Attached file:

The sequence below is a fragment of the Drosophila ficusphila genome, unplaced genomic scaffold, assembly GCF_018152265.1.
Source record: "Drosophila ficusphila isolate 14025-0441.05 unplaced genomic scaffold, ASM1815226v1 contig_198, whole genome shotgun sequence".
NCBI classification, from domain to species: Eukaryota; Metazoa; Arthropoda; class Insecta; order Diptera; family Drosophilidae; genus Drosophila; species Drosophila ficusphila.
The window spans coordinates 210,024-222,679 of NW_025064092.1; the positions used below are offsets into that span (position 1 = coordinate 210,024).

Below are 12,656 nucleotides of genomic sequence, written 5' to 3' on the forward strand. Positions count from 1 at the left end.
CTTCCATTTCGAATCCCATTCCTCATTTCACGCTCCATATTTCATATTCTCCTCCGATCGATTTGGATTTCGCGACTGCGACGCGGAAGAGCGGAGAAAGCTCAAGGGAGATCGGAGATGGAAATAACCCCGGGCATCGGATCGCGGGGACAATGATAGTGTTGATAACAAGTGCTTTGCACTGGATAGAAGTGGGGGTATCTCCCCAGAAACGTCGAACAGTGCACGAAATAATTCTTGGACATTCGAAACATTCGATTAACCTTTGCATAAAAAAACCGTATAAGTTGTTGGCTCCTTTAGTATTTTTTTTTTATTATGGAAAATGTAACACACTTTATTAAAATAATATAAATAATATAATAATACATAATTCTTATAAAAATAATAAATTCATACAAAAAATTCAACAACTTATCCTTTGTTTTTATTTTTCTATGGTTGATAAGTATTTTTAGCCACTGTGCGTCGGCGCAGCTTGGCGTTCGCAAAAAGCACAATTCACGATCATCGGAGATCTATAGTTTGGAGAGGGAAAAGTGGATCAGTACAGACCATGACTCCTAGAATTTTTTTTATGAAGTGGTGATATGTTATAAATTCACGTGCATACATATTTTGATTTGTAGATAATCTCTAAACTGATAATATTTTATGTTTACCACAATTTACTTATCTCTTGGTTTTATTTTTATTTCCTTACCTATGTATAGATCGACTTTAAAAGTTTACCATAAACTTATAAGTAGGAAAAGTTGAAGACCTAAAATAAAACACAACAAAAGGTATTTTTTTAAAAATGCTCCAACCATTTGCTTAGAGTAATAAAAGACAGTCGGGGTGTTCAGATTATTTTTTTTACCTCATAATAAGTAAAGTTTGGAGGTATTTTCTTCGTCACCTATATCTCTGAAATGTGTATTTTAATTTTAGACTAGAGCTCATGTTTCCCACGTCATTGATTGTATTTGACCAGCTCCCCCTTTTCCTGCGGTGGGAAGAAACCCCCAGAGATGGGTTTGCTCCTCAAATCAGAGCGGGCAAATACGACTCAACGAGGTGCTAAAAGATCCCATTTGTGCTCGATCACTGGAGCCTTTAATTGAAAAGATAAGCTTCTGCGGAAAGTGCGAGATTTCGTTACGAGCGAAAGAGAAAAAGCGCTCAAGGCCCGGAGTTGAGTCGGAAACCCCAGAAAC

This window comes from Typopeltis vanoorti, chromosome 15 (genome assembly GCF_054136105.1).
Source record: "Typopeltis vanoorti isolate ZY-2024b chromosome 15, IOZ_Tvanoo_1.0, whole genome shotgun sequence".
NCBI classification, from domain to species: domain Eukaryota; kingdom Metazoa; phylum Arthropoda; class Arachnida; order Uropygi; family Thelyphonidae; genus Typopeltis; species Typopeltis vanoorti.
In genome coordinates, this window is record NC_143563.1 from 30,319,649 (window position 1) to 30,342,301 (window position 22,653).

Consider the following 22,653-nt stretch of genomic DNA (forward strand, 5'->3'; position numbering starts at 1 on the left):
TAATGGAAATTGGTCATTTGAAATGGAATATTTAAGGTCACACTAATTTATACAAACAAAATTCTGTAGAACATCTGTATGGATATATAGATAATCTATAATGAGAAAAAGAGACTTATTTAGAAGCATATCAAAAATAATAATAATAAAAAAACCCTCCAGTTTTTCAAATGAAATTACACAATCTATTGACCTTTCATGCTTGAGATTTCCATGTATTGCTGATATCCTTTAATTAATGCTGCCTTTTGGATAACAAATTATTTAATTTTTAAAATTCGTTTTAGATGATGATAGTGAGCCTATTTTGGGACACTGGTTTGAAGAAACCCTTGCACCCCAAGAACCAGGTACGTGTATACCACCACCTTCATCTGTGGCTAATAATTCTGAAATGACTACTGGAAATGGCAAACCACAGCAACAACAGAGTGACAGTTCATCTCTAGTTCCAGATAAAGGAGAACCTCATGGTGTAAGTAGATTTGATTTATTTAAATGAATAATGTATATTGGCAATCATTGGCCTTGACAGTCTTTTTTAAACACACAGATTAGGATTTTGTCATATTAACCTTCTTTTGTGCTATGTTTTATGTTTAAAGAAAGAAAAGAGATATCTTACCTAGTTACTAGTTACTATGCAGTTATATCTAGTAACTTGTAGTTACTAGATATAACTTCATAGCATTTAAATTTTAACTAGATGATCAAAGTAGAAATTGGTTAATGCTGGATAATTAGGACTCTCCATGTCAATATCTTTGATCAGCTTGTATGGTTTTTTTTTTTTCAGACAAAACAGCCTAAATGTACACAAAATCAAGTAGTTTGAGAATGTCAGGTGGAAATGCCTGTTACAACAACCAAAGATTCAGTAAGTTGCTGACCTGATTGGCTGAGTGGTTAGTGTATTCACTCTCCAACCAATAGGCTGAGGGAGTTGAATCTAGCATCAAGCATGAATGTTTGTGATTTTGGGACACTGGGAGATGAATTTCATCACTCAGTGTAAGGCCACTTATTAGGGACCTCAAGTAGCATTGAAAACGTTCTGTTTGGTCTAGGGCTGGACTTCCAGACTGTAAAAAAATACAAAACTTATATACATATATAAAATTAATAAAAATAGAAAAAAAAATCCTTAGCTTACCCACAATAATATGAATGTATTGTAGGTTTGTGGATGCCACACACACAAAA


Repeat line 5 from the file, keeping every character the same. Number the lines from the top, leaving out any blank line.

Below are 12,656 nucleotides of genomic sequence, written 5' to 3' on the forward strand. Positions count from 1 at the left end.